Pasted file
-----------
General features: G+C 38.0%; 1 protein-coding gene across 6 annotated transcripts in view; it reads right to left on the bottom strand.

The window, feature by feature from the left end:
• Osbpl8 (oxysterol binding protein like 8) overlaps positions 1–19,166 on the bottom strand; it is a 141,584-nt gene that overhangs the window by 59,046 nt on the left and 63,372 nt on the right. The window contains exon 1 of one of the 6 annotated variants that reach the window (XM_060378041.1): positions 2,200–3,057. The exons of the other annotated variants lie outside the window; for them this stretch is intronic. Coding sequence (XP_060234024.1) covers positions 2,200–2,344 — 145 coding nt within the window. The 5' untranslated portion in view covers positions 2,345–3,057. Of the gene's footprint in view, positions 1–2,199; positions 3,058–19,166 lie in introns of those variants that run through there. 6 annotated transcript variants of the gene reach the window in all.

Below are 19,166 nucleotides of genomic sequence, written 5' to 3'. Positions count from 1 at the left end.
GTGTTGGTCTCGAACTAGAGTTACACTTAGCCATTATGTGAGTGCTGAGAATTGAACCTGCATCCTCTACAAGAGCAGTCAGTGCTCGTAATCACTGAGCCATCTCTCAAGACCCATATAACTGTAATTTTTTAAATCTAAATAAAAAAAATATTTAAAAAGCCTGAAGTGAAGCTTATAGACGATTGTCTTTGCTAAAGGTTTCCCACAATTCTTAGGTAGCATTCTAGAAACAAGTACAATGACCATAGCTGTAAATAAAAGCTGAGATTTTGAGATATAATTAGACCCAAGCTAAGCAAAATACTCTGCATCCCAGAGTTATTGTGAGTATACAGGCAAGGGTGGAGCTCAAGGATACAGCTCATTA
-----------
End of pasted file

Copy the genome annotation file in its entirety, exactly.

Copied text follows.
General features: G+C 38.0%; 1 protein-coding gene across 6 annotated transcripts in view; it reads right to left on the bottom strand.

The window, feature by feature from the left end:
• Osbpl8 (oxysterol binding protein like 8) overlaps positions 1–19,166 on the bottom strand; it is a 141,584-nt gene that overhangs the window by 59,046 nt on the left and 63,372 nt on the right. The window contains exon 1 of one of the 6 annotated variants that reach the window (XM_060378041.1): positions 2,200–3,057. The exons of the other annotated variants lie outside the window; for them this stretch is intronic. Coding sequence (XP_060234024.1) covers positions 2,200–2,344 — 145 coding nt within the window. The 5' untranslated portion in view covers positions 2,345–3,057. Of the gene's footprint in view, positions 1–2,199; positions 3,058–19,166 lie in introns of those variants that run through there. 6 annotated transcript variants of the gene reach the window in all.

Below are 19,166 nucleotides of genomic sequence, written 5' to 3'. Positions count from 1 at the left end.
GTGTTGGTCTCGAACTAGAGTTACACTTAGCCATTATGTGAGTGCTGAGAATTGAACCTGCATCCTCTACAAGAGCAGTCAGTGCTCGTAATCACTGAGCCATCTCTCAAGACCCATATAACTGTAATTTTTTAAATCTAAATAAAAAAAATATTTAAAAAGCCTGAAGTGAAGCTTATAGACGATTGTCTTTGCTAAAGGTTTCCCACAATTCTTAGGTAGCATTCTAGAAACAAGTACAATGACCATAGCTGTAAATAAAAGCTGAGATTTTGAGATATAATTAGACCCAAGCTAAGCAAAATACTCTGCATCCCAGAGTTATTGTGAGTATACAGGCAAGGGTGGAGCTCAAGGATACAGCTCATTA